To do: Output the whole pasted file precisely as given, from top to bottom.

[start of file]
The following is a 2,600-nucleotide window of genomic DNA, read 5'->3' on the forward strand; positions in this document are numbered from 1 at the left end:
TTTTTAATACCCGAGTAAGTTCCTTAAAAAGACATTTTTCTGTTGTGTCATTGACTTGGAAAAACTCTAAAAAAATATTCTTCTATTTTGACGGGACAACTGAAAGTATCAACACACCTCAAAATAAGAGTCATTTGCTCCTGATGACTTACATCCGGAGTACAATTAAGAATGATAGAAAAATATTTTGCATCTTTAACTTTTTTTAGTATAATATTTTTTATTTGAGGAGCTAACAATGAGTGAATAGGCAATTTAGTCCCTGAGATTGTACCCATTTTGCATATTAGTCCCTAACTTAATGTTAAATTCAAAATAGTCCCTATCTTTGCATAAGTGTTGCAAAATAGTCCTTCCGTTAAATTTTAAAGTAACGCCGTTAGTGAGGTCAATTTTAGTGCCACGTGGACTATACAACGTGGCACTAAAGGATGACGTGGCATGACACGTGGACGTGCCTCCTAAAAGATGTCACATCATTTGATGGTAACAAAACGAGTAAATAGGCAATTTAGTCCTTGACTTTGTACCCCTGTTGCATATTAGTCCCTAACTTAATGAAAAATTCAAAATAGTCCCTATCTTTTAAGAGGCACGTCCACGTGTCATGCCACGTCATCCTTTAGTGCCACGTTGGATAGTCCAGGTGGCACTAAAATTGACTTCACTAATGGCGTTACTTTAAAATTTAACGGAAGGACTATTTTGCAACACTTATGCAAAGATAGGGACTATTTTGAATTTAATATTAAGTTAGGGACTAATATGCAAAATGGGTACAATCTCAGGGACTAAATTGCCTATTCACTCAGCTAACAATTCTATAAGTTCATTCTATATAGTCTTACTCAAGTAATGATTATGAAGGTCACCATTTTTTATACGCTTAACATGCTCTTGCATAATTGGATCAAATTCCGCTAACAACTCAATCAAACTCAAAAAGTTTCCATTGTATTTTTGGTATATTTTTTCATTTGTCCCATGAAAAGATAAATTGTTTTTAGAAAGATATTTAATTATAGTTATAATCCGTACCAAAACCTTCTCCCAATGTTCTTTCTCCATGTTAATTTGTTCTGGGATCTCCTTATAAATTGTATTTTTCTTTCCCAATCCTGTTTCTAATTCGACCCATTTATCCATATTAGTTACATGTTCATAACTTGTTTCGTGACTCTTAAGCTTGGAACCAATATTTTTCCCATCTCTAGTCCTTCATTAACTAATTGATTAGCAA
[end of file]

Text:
The following is a 2,600-nucleotide window of genomic DNA, read 5'->3' on the forward strand; positions in this document are numbered from 1 at the left end:
TTTTTAATACCCGAGTAAGTTCCTTAAAAAGACATTTTTCTGTTGTGTCATTGACTTGGAAAAACTCTAAAAAAATATTCTTCTATTTTGACGGGACAACTGAAAGTATCAACACACCTCAAAATAAGAGTCATTTGCTCCTGATGACTTACATCCGGAGTACAATTAAGAATGATAGAAAAATATTTTGCATCTTTAACTTTTTTTAGTATAATATTTTTTATTTGAGGAGCTAACAATGAGTGAATAGGCAATTTAGTCCCTGAGATTGTACCCATTTTGCATATTAGTCCCTAACTTAATGTTAAATTCAAAATAGTCCCTATCTTTGCATAAGTGTTGCAAAATAGTCCTTCCGTTAAATTTTAAAGTAACGCCGTTAGTGAGGTCAATTTTAGTGCCACGTGGACTATACAACGTGGCACTAAAGGATGACGTGGCATGACACGTGGACGTGCCTCCTAAAAGATGTCACATCATTTGATGGTAACAAAACGAGTAAATAGGCAATTTAGTCCTTGACTTTGTACCCCTGTTGCATATTAGTCCCTAACTTAATGAAAAATTCAAAATAGTCCCTATCTTTTAAGAGGCACGTCCACGTGTCATGCCACGTCATCCTTTAGTGCCACGTTGGATAGTCCAGGTGGCACTAAAATTGACTTCACTAATGGCGTTACTTTAAAATTTAACGGAAGGACTATTTTGCAACACTTATGCAAAGATAGGGACTATTTTGAATTTAATATTAAGTTAGGGACTAATATGCAAAATGGGTACAATCTCAGGGACTAAATTGCCTATTCACTCAGCTAACAATTCTATAAGTTCATTCTATATAGTCTTACTCAAGTAATGATTATGAAGGTCACCATTTTTTATACGCTTAACATGCTCTTGCATAATTGGATCAAATTCCGCTAACAACTCAATCAAACTCAAAAAGTTTCCATTGTATTTTTGGTATATTTTTTCATTTGTCCCATGAAAAGATAAATTGTTTTTAGAAAGATATTTAATTATAGTTATAATCCGTACCAAAACCTTCTCCCAATGTTCTTTCTCCATGTTAATTTGTTCTGGGATCTCCTTATAAATTGTATTTTTCTTTCCCAATCCTGTTTCTAATTCGACCCATTTATCCATATTAGTTACATGTTCATAACTTGTTTCGTGACTCTTAAGCTTGGAACCAATATTTTTCCCATCTCTAGTCCTTCATTAACTAATTGATTAGCAA